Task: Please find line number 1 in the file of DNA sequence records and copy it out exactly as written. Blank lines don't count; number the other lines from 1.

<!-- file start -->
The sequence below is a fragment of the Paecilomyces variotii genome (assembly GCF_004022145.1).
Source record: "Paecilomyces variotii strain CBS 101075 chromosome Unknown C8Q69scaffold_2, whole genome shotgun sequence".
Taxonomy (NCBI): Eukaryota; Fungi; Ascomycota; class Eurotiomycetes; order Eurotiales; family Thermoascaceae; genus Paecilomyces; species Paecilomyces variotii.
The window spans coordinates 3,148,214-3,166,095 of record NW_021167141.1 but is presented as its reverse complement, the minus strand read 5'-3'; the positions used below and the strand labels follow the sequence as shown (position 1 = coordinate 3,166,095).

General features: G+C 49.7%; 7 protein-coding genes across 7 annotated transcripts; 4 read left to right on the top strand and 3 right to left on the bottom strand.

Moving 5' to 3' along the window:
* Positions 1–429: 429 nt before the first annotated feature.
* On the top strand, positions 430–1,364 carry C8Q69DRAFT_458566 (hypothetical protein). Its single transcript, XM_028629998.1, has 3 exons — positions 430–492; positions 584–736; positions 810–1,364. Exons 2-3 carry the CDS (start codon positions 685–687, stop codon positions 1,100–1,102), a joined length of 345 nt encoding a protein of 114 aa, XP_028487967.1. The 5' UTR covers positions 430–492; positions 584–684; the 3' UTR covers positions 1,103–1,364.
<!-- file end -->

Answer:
The sequence below is a fragment of the Paecilomyces variotii genome (assembly GCF_004022145.1).